Okay, so this was pretty much incredible. (Picture from Catherine D)
This is the second in the Paradox of Creativity series. Today's paradox is: To reach a larger audience, you have to think smaller.
This morning I got the opportunity to Skype with a group of classrooms in Canada. I loved the random questions they asked. They were thoughtful, earnest, deep and yet simple. Some of them even dressed up in costumes. I could tell that they were excited about the next chapter in the read aloud. The whole experience was amazing.
And yet . . .
I didn't write the book for kids in Canada or for kids in Chicago or for kids in Los Angeles. I wrote the book (along with my wife) for an audience of three. I wanted my two sons and my daughter to love the story. I wanted to see them laugh. I wanted to see them beg for another chapter. I wanted to see them ask questions and draw pictures and get lost in the fantastical world we had created.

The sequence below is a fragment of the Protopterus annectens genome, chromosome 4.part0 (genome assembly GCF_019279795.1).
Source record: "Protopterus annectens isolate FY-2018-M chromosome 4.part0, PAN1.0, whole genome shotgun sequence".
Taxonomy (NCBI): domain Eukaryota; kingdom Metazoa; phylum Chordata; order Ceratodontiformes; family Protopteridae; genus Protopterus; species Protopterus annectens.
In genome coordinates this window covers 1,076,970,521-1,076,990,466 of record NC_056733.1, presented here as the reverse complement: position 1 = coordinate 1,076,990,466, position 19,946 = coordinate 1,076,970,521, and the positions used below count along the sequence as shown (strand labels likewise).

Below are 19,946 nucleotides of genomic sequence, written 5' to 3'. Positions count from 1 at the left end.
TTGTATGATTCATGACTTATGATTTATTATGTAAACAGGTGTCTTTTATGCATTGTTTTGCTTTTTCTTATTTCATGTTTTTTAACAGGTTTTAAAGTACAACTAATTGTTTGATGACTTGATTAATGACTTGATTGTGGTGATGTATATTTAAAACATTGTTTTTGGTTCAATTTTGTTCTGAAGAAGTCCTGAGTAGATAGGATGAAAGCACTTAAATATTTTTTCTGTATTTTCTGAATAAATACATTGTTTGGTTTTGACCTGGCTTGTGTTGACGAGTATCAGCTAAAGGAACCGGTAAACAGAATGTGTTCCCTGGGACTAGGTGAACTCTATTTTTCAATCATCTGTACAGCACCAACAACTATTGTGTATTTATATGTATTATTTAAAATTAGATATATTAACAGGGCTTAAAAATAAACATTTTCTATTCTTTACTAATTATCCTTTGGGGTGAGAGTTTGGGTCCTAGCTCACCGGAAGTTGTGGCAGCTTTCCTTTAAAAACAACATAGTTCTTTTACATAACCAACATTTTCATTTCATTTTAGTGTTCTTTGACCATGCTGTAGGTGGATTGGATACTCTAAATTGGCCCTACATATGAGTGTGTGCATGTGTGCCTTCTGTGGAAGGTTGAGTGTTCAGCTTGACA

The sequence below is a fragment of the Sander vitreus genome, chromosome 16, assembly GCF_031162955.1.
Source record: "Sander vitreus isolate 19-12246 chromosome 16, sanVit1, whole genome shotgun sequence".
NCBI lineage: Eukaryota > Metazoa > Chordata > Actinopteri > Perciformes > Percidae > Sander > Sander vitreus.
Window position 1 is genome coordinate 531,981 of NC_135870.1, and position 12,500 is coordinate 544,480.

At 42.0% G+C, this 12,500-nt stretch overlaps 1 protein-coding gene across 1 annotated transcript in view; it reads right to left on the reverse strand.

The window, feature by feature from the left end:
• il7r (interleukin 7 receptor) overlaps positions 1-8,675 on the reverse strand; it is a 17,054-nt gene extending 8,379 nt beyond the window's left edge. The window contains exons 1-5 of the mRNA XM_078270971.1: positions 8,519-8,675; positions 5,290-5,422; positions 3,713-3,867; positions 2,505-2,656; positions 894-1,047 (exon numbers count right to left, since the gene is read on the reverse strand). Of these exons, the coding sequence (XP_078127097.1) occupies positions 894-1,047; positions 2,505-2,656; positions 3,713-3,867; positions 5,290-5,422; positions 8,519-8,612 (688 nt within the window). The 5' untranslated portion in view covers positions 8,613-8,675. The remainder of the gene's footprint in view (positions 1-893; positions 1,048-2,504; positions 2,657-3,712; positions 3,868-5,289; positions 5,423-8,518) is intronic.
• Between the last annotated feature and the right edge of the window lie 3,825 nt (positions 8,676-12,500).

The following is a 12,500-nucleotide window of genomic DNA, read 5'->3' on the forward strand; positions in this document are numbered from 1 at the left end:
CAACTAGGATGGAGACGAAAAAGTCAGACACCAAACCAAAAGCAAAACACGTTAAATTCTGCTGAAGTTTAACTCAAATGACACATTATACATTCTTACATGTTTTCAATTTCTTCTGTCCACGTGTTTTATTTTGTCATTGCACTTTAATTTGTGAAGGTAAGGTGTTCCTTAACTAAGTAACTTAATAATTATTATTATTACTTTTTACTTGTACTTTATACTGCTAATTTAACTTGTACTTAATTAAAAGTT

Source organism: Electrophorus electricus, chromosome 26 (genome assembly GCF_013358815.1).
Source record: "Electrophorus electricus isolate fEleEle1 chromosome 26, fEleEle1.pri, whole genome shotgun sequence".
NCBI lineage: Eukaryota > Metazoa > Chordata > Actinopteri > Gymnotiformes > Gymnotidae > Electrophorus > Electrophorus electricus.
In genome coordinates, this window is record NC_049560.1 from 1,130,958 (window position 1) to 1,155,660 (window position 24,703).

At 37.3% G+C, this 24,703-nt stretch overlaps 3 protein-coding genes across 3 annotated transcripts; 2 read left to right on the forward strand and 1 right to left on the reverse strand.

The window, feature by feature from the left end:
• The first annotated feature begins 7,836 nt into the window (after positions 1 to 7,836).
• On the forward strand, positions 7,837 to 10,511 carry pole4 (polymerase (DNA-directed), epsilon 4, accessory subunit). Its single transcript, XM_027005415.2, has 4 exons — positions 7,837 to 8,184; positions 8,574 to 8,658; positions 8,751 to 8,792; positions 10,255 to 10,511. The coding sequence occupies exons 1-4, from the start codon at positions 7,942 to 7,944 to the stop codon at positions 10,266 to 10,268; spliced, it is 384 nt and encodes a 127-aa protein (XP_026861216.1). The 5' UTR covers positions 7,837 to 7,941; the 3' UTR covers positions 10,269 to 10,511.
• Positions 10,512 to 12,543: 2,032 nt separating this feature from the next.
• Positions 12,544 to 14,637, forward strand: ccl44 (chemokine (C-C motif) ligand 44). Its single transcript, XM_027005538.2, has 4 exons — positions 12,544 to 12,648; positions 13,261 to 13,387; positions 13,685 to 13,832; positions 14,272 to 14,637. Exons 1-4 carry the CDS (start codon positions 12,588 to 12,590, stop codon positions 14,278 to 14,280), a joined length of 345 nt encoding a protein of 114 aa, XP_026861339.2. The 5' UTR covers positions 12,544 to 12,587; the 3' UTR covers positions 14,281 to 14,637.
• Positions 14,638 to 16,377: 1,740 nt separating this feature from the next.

It's a strange, sort-of paradoxical lesson I've learned about creativity. When you make something for a small group (or even a single person) and share it, you end up reaching a larger audience. However, when you start with an abstract concept of audience, you fail to reach anyone. The work becomes either too vague and distant or too safe and too calculated. On the other hand, when you make something for one person, that work somehow becomes more accessible to others.
If you want to reach a larger audience, think smaller. Make something one or two people will enjoy and if they love it enough, they will share it.
I mention this because I forgot that. I wrote and re-wrote a book for nearly two years. I read books on storytelling and paid attention to trends. After the success of Wendell the World's Worst Wizard, I felt like I had to create something bigger. I had to write for an abstract audience. I wrote three books last year and they all fell flat.
Then, this last December I sat down and wrote a first draft of a story for my daughter. One story for an audience of one. No numbers. No imaginary readers. Just a book for Brenna. Christy is now working on the revisions and someday we hope to release the book. But before any of that happens, I want to get the story just right for my daughter. And if she loves it, chances are other kids out there will as well.